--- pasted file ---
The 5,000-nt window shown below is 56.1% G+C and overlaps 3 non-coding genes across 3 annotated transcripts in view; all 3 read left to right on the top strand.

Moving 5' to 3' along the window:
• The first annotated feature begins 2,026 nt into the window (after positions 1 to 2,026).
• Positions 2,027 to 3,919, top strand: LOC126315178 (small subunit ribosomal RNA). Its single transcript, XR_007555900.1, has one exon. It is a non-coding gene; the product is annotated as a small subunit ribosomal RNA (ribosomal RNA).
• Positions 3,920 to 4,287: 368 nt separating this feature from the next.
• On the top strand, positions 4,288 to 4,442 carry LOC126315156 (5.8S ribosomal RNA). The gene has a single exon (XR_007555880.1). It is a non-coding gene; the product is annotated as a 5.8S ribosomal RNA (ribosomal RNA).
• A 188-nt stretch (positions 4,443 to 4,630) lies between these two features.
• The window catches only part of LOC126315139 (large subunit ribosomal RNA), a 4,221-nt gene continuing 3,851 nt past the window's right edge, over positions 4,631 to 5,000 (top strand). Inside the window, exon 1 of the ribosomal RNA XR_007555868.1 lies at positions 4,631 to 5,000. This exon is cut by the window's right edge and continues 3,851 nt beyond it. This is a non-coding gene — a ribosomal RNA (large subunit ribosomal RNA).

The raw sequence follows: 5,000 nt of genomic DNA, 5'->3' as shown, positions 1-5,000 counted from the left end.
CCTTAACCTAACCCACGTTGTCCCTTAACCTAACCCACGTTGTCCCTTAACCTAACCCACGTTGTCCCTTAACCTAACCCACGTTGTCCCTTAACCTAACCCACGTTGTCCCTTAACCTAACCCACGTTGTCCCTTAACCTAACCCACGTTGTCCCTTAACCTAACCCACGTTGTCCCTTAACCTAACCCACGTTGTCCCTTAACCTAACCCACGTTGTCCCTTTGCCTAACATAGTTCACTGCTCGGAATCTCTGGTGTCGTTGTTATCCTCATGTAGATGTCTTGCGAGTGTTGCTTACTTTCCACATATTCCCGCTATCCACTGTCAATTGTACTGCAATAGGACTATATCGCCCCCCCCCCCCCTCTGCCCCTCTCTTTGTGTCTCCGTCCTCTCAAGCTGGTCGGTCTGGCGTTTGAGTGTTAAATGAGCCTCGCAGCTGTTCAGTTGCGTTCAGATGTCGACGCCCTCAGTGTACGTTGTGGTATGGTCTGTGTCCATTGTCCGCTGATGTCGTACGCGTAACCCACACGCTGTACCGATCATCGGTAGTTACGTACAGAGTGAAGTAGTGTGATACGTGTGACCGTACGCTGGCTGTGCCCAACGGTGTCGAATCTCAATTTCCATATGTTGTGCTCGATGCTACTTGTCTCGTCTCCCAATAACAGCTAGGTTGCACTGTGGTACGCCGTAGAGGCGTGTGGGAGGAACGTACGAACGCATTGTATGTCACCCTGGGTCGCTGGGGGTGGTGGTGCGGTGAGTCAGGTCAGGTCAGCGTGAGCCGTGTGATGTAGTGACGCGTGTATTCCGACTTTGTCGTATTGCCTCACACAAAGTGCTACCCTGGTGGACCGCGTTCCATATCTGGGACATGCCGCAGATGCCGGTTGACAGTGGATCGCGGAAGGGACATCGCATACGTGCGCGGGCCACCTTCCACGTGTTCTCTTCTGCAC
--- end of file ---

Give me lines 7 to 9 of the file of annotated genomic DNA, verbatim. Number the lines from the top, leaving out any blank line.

• A 188-nt stretch (positions 4,443 to 4,630) lies between these two features.
• The window catches only part of LOC126315139 (large subunit ribosomal RNA), a 4,221-nt gene continuing 3,851 nt past the window's right edge, over positions 4,631 to 5,000 (top strand). Inside the window, exon 1 of the ribosomal RNA XR_007555868.1 lies at positions 4,631 to 5,000. This exon is cut by the window's right edge and continues 3,851 nt beyond it. This is a non-coding gene — a ribosomal RNA (large subunit ribosomal RNA).

The raw sequence follows: 5,000 nt of genomic DNA, 5'->3' as shown, positions 1-5,000 counted from the left end.